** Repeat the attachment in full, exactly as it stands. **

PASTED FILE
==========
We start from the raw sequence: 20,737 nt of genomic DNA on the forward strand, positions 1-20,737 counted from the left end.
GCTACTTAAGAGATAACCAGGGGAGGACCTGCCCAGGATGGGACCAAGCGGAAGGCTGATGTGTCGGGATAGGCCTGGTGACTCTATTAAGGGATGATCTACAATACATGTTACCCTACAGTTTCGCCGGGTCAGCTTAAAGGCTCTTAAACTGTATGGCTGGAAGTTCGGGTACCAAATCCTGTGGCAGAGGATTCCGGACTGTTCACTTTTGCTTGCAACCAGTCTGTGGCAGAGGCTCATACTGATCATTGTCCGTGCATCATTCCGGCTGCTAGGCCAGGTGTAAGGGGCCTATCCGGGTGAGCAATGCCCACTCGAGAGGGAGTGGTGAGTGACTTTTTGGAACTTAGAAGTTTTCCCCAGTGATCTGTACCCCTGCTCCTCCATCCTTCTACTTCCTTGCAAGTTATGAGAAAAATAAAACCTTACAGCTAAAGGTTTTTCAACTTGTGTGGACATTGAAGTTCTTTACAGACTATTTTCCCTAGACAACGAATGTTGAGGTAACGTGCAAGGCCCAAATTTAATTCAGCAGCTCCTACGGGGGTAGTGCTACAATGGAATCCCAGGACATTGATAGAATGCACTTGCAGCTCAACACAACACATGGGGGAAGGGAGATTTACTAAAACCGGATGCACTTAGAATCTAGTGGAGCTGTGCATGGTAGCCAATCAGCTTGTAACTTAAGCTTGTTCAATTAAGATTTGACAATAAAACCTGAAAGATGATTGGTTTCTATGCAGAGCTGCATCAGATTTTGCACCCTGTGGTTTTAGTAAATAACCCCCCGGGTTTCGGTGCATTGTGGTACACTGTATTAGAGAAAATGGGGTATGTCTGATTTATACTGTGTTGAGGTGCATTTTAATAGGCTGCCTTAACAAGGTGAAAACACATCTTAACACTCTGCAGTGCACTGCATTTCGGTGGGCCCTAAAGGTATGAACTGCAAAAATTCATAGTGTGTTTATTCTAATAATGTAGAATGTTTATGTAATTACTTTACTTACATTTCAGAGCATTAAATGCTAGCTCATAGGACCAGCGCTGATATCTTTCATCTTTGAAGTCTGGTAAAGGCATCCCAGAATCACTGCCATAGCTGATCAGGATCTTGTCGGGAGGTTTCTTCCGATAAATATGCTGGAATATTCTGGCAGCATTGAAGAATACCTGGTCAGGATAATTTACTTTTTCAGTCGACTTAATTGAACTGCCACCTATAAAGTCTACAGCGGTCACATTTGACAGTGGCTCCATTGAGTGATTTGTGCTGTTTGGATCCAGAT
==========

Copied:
We start from the raw sequence: 20,737 nt of genomic DNA on the forward strand, positions 1-20,737 counted from the left end.
GCTACTTAAGAGATAACCAGGGGAGGACCTGCCCAGGATGGGACCAAGCGGAAGGCTGATGTGTCGGGATAGGCCTGGTGACTCTATTAAGGGATGATCTACAATACATGTTACCCTACAGTTTCGCCGGGTCAGCTTAAAGGCTCTTAAACTGTATGGCTGGAAGTTCGGGTACCAAATCCTGTGGCAGAGGATTCCGGACTGTTCACTTTTGCTTGCAACCAGTCTGTGGCAGAGGCTCATACTGATCATTGTCCGTGCATCATTCCGGCTGCTAGGCCAGGTGTAAGGGGCCTATCCGGGTGAGCAATGCCCACTCGAGAGGGAGTGGTGAGTGACTTTTTGGAACTTAGAAGTTTTCCCCAGTGATCTGTACCCCTGCTCCTCCATCCTTCTACTTCCTTGCAAGTTATGAGAAAAATAAAACCTTACAGCTAAAGGTTTTTCAACTTGTGTGGACATTGAAGTTCTTTACAGACTATTTTCCCTAGACAACGAATGTTGAGGTAACGTGCAAGGCCCAAATTTAATTCAGCAGCTCCTACGGGGGTAGTGCTACAATGGAATCCCAGGACATTGATAGAATGCACTTGCAGCTCAACACAACACATGGGGGAAGGGAGATTTACTAAAACCGGATGCACTTAGAATCTAGTGGAGCTGTGCATGGTAGCCAATCAGCTTGTAACTTAAGCTTGTTCAATTAAGATTTGACAATAAAACCTGAAAGATGATTGGTTTCTATGCAGAGCTGCATCAGATTTTGCACCCTGTGGTTTTAGTAAATAACCCCCCGGGTTTCGGTGCATTGTGGTACACTGTATTAGAGAAAATGGGGTATGTCTGATTTATACTGTGTTGAGGTGCATTTTAATAGGCTGCCTTAACAAGGTGAAAACACATCTTAACACTCTGCAGTGCACTGCATTTCGGTGGGCCCTAAAGGTATGAACTGCAAAAATTCATAGTGTGTTTATTCTAATAATGTAGAATGTTTATGTAATTACTTTACTTACATTTCAGAGCATTAAATGCTAGCTCATAGGACCAGCGCTGATATCTTTCATCTTTGAAGTCTGGTAAAGGCATCCCAGAATCACTGCCATAGCTGATCAGGATCTTGTCGGGAGGTTTCTTCCGATAAATATGCTGGAATATTCTGGCAGCATTGAAGAATACCTGGTCAGGATAATTTACTTTTTCAGTCGACTTAATTGAACTGCCACCTATAAAGTCTACAGCGGTCACATTTGACAGTGGCTCCATTGAGTGATTTGTGCTGTTTGGATCCAGAT